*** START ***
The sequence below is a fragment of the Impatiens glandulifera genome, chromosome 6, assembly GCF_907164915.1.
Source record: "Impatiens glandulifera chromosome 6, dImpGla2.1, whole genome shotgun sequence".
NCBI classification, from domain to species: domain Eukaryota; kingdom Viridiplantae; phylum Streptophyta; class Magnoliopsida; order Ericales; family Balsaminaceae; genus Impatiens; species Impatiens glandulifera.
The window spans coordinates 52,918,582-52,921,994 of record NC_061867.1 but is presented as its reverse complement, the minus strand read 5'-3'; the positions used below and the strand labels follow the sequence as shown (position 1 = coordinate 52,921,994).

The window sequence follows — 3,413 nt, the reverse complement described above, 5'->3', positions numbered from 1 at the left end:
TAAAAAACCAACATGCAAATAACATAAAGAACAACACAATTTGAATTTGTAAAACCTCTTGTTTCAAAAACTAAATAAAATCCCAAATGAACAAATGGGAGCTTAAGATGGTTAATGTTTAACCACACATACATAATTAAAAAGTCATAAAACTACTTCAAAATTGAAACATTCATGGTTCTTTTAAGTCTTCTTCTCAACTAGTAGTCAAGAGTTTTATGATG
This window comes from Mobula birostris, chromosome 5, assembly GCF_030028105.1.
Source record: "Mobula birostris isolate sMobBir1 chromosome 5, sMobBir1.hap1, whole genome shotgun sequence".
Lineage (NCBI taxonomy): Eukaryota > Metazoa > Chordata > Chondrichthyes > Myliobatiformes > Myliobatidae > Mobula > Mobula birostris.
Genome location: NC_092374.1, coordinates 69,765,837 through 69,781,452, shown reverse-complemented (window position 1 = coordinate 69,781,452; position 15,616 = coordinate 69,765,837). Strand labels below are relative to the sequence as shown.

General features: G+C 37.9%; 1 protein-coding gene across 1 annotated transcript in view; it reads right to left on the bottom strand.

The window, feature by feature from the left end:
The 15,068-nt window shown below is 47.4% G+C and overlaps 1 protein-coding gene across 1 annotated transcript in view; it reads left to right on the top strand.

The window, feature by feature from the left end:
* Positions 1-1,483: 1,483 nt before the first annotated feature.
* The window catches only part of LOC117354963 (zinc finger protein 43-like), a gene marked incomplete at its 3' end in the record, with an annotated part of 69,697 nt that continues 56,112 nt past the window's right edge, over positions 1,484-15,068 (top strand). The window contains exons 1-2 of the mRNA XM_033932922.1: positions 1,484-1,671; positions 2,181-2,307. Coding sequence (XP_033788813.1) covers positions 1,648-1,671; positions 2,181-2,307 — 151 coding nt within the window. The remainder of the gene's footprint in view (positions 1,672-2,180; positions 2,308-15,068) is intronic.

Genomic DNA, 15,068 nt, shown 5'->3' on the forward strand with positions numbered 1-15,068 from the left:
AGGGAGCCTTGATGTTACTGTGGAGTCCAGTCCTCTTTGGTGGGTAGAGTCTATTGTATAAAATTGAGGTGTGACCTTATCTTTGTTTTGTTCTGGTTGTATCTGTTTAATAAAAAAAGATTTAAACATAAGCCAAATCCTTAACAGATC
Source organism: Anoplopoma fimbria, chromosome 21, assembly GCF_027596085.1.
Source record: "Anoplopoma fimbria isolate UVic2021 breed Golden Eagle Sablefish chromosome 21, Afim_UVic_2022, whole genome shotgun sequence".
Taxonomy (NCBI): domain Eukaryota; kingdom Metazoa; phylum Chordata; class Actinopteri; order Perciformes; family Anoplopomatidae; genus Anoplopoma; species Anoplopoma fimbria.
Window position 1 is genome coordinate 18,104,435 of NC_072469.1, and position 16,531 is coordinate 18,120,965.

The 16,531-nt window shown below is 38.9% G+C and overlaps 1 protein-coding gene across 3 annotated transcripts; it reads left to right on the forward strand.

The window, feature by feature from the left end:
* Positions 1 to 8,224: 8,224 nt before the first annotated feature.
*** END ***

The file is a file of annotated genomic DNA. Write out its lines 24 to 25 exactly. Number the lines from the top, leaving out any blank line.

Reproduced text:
The window, feature by feature from the left end:
* Positions 1 to 8,224: 8,224 nt before the first annotated feature.